Its only mission will be interupting the CNS (central nervous system) (Deadly wounds that kill the bear AFTER you die really dont mean squat)in a fast paced series of wild uncontrollable circumstances.

    So take a semi auto in 10mm or whatever you want.. a revolver is good too... remember, raw power in handguns will only help in hunting situations.

    You will need fast hits and deep penetration in a reliable one handed weapon.

    jedi

  11. #11
    Member RANGER RICK's Avatar
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    Quote Originally Posted by BILLSTER View Post
    Thanks for your responses. I like the sound of the CastCores and will look more into those. The way I see it is my rifle will obviously be my first line of defense/offense but if the situation should become out of control, I like knowing that I have a little extra fire power. My wife actually drew the permit and I will be backing her all the way. Having my .44 is just one more way for me to back her and ensure our safety.
    Blister

    Got some good information here . Just weed through it and use information that will benifit you and your Bride .
    If taking a revolver along puts you at ease by all means take one along .
    Use hardcast bullets in the 300 grain area and a wide nose (meplat) .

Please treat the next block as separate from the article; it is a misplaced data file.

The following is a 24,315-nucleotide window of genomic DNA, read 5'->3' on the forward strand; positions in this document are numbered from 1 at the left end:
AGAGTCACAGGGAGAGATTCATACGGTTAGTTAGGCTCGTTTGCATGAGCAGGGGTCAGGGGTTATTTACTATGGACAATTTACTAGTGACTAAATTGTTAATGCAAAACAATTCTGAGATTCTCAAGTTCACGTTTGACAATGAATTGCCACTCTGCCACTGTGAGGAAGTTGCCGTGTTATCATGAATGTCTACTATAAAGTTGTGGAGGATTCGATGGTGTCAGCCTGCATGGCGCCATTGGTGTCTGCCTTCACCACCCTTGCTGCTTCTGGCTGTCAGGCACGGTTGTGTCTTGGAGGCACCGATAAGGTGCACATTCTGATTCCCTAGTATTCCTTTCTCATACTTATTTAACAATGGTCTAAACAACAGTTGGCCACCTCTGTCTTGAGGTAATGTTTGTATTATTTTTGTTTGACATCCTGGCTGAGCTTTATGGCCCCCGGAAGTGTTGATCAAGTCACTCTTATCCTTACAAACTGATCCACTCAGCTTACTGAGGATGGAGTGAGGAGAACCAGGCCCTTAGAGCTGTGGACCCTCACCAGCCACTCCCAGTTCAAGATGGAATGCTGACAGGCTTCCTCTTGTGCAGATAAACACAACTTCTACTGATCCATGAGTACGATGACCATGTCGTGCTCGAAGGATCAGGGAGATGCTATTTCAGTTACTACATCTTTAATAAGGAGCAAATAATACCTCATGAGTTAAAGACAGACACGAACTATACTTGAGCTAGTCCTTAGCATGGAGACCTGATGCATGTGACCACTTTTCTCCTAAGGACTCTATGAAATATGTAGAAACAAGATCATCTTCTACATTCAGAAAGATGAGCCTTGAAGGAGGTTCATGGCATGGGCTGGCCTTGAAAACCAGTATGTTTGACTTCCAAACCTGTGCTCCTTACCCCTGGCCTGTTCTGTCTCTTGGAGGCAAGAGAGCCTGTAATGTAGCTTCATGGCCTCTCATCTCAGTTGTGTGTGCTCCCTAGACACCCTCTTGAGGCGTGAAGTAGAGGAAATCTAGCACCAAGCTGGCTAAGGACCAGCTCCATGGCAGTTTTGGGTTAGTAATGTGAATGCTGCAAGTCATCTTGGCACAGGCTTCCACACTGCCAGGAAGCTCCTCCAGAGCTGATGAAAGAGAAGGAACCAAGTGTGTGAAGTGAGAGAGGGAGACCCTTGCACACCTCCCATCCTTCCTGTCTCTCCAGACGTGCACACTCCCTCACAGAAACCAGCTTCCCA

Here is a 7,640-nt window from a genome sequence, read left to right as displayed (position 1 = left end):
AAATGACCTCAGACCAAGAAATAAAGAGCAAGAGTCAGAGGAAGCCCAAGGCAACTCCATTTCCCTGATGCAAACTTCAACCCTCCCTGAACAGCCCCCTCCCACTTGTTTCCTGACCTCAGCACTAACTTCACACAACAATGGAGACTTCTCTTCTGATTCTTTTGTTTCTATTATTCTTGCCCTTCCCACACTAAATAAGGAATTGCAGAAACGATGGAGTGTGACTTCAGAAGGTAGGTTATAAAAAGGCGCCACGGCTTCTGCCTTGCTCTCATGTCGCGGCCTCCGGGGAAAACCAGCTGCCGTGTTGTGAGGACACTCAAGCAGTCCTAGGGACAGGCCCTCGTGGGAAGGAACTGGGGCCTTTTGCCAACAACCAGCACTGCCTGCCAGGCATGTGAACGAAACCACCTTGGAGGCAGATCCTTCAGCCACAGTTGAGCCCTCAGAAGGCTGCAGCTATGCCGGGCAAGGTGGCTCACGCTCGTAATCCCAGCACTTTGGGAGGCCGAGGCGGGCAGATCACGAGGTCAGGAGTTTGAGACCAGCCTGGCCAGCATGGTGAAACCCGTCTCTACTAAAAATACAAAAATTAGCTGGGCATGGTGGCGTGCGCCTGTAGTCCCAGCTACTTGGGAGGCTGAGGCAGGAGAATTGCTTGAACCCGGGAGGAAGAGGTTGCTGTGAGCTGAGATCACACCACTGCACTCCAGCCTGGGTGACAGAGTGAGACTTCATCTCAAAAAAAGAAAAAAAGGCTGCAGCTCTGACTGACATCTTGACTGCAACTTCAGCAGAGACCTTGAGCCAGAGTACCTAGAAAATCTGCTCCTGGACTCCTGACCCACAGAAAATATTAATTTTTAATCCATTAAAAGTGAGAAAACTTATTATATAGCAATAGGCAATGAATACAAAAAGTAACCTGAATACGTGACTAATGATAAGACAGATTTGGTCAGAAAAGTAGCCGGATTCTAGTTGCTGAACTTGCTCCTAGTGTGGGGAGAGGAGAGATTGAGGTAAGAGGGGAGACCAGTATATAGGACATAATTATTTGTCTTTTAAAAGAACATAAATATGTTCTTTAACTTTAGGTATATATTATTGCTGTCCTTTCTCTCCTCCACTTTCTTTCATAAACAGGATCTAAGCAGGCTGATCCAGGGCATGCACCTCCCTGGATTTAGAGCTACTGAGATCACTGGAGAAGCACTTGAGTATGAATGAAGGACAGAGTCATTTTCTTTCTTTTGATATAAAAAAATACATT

I have carried a side cannon on all my hunts even my bow hunts .
    Your choice .

    Have a great time , Take a mega load of pictures for us to see and be carefull.
    These memories last a life time .
    Remember to file off your front sight !!!!!!!!!!

    RR
    Practice does not make perfect !!!!!
    Perfect Practice makes perfect !!!!!!!!!!


    USS SARATOGA CV-60

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    You know,
    He might actually not know that filing off the front sight is a joke relating to making it easier to pull out of his rear-end after the bear makes him into a human popcicle.

    Some of our twisted Alaskan humor does tend to confuse some folks.

    Always remember to smear bacon grease on your hunting buddy's pants.
    Floatplane,Tailwheel and Firearms Instructor- Dragonfly Aero
    Experimental Hand-Loader, NRA Life Member
    http://site.dragonflyaero.com

  13. #13